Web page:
A reader wrote me recently with a question about his “fading” Southern accent:
I am a native, fourth generation Georgian who has lived in Roanoke, Virginia for two years. Before then I spent three years in Austin, Texas; two in Atlanta; and four in Athens, Georgia– all metro areas and college towns. I’m wondering why my Southern accent has disappeared without me trying to do so. Does living in cosmopolitan areas naturally mute regional distinctions?
In short, yes, living in cosmopolitan areas can in some ways “mute” certain accents. Although there’s a lot more to it than that!
One of the of the most brilliant yet simple concepts in sociolinguistics is Peter Trudgill‘s “gravity model” of linguistic diffusion. A good summary of the principle can be found in William Labov‘s article Pursuing the cascade model:
In Trudgill’s gravity model of diffusion, change spreads from the largest to the next largest city, in a predictable order, the influence of one city on another being proportional to the relative sizes of the city and inversely proportional to the distance between them.
In other words, larger cities tend to influence smaller cities rather than vice versa. Big City A spreads a feature to Slightly Smaller City B, which spreads to Even Smaller City C, which spreads to Small Town D. Geographical distance is not the only factor in the spread of certain dialect features (although it is important); the actual size of the urban areas in question is also relevant.
One side effect of this phenomenon is that you can often find two large cities several hundred miles apart that have more in common with each other, dialect-wise, than either does with the intervening rural areas. A middle-class person from suburban Atlanta probably has a dialect not dissimilar from a middle-class person in suburban Charlotte, while I would be very surprised if a middle-class person from Anderson County, SC, a rural area in between the two, didn’t have a much stronger regional dialect than either. (Although I’m just guessing.) If you look at all cities in America as being interconnected to some degree, it’s probably more likely that “General American” features have spread to the urban South than its rural counterpart.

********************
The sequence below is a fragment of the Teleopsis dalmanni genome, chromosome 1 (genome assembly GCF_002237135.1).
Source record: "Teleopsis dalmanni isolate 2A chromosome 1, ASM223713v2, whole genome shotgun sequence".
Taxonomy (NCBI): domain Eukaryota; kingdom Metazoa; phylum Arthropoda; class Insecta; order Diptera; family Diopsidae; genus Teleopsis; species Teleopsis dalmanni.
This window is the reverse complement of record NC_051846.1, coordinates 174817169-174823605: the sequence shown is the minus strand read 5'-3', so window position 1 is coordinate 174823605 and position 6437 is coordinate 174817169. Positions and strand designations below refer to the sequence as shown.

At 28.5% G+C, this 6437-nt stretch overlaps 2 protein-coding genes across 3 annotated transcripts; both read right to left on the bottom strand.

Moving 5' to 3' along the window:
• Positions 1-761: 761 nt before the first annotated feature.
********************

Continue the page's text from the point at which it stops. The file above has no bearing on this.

This is not an ironclad rule, though, by any means. It’s much more common to hear the /r/ pronounced at the end of “car” in New York City nowadays than it was in 1920, even though this feature did not arrive to the Big Apple from a larger city (you can’t get much bigger than New York, after all). In that case, the feature likely came via transplants from many regions of the country that all featured post-vocalic /r/. I do think, however, that the gravity model is a pretty important factor in dialect leveling in Southern cities.
Of course, what may seem to involve “muting” local accents in the short term can end up creating very distinctive accents in the long run. Accents in the cities of Northern England are probably good examples of the gravity model (thanks to the industrial revolution), and those are some of the most distinctive Englishes on the planet. Nevertheless, you’re usually more likely to pick up features more typical of other parts of the country in a large metro area than in an isolated rural one.